The CLN3 gene is a novel molecular target for cancer drug discovery
Date of Publication
Juvenile Batten disease is a neurodegenerative disease caused by accelerated apoptotic death of photoreceptors and neurons attributable to defects in the CLN3 gene. CLN3 is antiapoptotic when overexpressed in NT2 neuronal precursor cells. CLN3 negatively modulates endogenous ceramide levels in NT2 cells and acts upstream of ceramide generation. Because defects in regulation of apoptosis are involved in the development of cancer, we evaluated the expression of CLN3 on both mRNA and protein levels in a variety of cancer cell lines and solid colon cancer tissue. We also observed the effect of the blocking of CLN3 protein expression on cancer cell growth, survival, ceramide production, and apoptosis by using an adenovirus-bearing antisense CLN3 construct. We show that CLN3 mRNA and protein are overexpressed in glioblastoma (U-373G and T98g), neuroblastoma (IMR-32 and SK-N-MC), prostate (Du145, PC-3, and LNCaP), ovarian (SK-OV-3, SW626, and PA-1), breast (BT-20, BT-549, and BT-474), and colon (SW1116, SW480, and HCT 116) cancer cell lines but not in pancreatic (CAPAN and As-PC-1) or lung (A-549 and NCI-H520) cancer cell lines. CLN3 is also up-regulated in mouse melanoma and breast carcinoma cancer cell lines. We found CLN3 expression is 22–330% higher than in corresponding normal colon control tissue in 8 of 10 solid colon tumors. An adenovirus-expressing antisense CLN3 (Ad-AS-CLN3) blocks CLN3 protein expression in DU-145, BT-20, SW1116, and T98g cancer cell lines as seen by Western blot. Blocking of CLN3 expression using Ad-AS-CLN3 inhibits growth and viability of cancer cells. It also causes elevation in endogenous ceramide production through de novo ceramide synthesis and results in increased apoptosis as shown by propidium iodide and JC-1 staining. This suggests that Ad-AS-CLN3 may be an option for therapy in some cancers. More importantly these results suggest that CLN3 is a novel molecular target for cancer drug discovery.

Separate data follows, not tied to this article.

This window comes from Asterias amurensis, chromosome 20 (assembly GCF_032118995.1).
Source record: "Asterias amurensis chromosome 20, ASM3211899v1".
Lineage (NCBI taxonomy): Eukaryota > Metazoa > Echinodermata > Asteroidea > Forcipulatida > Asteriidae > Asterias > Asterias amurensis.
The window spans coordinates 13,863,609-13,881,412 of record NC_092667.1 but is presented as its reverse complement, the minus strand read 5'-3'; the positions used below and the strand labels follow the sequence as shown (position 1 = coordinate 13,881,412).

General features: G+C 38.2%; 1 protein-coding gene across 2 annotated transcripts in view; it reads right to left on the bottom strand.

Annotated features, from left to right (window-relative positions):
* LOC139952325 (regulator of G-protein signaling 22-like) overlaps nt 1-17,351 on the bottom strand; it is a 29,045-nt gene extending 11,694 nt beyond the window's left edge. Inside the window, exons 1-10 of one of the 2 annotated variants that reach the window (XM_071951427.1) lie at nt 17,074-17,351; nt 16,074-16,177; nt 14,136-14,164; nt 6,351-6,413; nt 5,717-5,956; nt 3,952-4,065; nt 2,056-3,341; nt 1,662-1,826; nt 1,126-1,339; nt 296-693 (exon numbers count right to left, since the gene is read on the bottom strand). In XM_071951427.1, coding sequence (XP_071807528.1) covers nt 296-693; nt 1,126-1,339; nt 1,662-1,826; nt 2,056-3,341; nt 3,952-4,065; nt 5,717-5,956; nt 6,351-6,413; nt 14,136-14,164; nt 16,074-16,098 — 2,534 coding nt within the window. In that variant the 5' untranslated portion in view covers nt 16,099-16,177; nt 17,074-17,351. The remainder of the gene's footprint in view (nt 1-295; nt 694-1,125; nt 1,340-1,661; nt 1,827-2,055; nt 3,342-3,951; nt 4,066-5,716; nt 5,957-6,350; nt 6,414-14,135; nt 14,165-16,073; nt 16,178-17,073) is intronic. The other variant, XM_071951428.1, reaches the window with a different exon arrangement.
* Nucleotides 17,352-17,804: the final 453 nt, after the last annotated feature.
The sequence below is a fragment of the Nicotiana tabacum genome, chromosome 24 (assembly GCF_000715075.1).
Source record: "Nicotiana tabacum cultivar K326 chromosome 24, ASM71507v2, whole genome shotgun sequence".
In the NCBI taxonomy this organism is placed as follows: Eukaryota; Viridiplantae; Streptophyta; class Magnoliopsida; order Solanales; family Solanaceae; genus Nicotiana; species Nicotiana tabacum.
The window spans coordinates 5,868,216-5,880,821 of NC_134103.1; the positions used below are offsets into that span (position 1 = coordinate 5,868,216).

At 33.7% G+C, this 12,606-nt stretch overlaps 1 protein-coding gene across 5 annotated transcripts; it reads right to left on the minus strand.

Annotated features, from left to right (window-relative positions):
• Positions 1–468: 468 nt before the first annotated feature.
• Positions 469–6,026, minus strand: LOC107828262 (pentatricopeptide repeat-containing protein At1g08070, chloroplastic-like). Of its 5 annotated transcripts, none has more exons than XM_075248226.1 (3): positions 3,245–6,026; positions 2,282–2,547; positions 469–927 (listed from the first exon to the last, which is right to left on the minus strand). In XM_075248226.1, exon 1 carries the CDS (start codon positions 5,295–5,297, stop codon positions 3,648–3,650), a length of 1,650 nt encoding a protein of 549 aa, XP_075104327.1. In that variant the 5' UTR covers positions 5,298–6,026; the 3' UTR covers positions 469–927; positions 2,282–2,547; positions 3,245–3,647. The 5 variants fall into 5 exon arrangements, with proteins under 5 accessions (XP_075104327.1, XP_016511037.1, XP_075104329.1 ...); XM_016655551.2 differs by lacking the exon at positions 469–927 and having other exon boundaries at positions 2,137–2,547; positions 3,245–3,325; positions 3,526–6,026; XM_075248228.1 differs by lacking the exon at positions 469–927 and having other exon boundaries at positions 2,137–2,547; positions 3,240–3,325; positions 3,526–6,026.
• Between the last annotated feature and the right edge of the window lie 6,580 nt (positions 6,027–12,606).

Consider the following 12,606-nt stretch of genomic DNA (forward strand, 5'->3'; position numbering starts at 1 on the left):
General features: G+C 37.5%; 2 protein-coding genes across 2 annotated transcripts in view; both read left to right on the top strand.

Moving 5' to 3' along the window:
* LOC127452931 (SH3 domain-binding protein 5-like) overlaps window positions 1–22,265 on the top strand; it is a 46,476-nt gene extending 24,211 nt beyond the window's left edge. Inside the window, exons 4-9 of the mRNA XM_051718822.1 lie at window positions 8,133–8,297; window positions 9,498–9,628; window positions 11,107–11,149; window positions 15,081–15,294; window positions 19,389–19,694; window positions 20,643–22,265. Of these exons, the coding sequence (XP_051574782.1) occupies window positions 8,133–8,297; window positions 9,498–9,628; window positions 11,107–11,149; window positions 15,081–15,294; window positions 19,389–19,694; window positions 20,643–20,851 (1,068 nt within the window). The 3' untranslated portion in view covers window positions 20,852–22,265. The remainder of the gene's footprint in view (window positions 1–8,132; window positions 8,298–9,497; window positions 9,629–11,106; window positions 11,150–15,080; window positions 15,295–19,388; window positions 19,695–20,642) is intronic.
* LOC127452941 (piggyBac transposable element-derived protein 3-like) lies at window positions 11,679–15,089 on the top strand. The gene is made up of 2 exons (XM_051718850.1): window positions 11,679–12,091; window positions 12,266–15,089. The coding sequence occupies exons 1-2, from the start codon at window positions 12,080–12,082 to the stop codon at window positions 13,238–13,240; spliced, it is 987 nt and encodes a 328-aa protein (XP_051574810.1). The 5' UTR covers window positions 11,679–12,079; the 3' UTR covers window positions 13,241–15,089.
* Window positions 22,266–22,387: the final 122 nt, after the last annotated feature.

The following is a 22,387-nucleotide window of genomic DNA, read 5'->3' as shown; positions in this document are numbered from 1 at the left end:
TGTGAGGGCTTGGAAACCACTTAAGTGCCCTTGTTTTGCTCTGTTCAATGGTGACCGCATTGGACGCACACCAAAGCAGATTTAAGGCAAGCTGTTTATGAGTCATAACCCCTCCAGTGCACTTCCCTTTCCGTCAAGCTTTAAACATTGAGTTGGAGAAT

Rylova, S. N.; Amalfitano, A.; Persaud-Sawin, D. A.; Guo, W. X.; Chang, J.; Jansen, P. J.; Proia, A. D.; and Roustany, R. M., "The CLN3 gene is a novel molecular target for cancer drug discovery" (2002). Osteopathic Medicine, Jerry M. Wallace School of. 300.